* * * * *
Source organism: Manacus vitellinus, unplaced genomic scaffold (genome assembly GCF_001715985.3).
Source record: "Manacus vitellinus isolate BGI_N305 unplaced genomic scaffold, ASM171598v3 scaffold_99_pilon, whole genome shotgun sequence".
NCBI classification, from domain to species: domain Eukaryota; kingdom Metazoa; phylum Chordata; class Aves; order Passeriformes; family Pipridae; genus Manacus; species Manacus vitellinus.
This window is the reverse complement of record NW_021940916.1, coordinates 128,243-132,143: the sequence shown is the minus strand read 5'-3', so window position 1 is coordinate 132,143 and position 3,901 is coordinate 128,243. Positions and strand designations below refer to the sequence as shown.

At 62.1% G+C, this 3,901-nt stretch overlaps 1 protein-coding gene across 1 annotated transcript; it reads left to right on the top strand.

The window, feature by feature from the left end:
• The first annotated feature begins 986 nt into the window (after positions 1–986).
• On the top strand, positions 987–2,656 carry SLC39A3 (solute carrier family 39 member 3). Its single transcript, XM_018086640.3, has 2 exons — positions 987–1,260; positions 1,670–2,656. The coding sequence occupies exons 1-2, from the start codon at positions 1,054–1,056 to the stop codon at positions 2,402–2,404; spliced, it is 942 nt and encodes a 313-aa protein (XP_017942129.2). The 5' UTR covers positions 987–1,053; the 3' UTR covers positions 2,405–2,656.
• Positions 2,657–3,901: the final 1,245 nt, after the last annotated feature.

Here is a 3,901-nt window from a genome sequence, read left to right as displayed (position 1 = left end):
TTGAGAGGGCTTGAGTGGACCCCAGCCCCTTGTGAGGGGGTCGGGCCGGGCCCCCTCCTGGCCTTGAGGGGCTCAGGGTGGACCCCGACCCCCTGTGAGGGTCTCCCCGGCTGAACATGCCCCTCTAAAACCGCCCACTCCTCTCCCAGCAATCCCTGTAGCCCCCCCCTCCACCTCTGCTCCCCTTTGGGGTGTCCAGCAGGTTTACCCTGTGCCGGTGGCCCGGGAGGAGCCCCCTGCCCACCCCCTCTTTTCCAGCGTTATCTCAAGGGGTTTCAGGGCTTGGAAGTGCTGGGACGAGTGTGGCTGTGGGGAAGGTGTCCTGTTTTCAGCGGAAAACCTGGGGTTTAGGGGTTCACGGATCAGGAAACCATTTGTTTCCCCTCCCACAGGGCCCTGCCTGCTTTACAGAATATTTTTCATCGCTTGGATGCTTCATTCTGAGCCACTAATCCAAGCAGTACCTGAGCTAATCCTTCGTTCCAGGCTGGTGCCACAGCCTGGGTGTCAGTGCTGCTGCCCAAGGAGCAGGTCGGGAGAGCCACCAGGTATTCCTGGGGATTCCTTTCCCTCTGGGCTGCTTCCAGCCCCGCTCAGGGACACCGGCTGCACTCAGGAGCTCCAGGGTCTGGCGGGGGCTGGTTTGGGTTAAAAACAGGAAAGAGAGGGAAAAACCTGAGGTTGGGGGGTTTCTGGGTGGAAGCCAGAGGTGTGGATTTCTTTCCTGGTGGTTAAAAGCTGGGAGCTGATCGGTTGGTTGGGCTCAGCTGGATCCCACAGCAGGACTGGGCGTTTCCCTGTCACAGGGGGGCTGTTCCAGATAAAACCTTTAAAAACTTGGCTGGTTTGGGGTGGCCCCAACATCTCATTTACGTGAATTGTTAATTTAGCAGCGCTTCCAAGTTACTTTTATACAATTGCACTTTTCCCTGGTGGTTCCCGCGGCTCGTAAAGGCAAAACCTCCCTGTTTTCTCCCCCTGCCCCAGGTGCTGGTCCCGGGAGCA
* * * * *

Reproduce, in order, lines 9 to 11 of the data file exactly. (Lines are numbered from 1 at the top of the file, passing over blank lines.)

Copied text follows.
• Positions 2,657–3,901: the final 1,245 nt, after the last annotated feature.

Here is a 3,901-nt window from a genome sequence, read left to right as displayed (position 1 = left end):
TTGAGAGGGCTTGAGTGGACCCCAGCCCCTTGTGAGGGGGTCGGGCCGGGCCCCCTCCTGGCCTTGAGGGGCTCAGGGTGGACCCCGACCCCCTGTGAGGGTCTCCCCGGCTGAACATGCCCCTCTAAAACCGCCCACTCCTCTCCCAGCAATCCCTGTAGCCCCCCCCTCCACCTCTGCTCCCCTTTGGGGTGTCCAGCAGGTTTACCCTGTGCCGGTGGCCCGGGAGGAGCCCCCTGCCCACCCCCTCTTTTCCAGCGTTATCTCAAGGGGTTTCAGGGCTTGGAAGTGCTGGGACGAGTGTGGCTGTGGGGAAGGTGTCCTGTTTTCAGCGGAAAACCTGGGGTTTAGGGGTTCACGGATCAGGAAACCATTTGTTTCCCCTCCCACAGGGCCCTGCCTGCTTTACAGAATATTTTTCATCGCTTGGATGCTTCATTCTGAGCCACTAATCCAAGCAGTACCTGAGCTAATCCTTCGTTCCAGGCTGGTGCCACAGCCTGGGTGTCAGTGCTGCTGCCCAAGGAGCAGGTCGGGAGAGCCACCAGGTATTCCTGGGGATTCCTTTCCCTCTGGGCTGCTTCCAGCCCCGCTCAGGGACACCGGCTGCACTCAGGAGCTCCAGGGTCTGGCGGGGGCTGGTTTGGGTTAAAAACAGGAAAGAGAGGGAAAAACCTGAGGTTGGGGGGTTTCTGGGTGGAAGCCAGAGGTGTGGATTTCTTTCCTGGTGGTTAAAAGCTGGGAGCTGATCGGTTGGTTGGGCTCAGCTGGATCCCACAGCAGGACTGGGCGTTTCCCTGTCACAGGGGGGCTGTTCCAGATAAAACCTTTAAAAACTTGGCTGGTTTGGGGTGGCCCCAACATCTCATTTACGTGAATTGTTAATTTAGCAGCGCTTCCAAGTTACTTTTATACAATTGCACTTTTCCCTGGTGGTTCCCGCGGCTCGTAAAGGCAAAACCTCCCTGTTTTCTCCCCCTGCCCCAGGTGCTGGTCCCGGGAGCA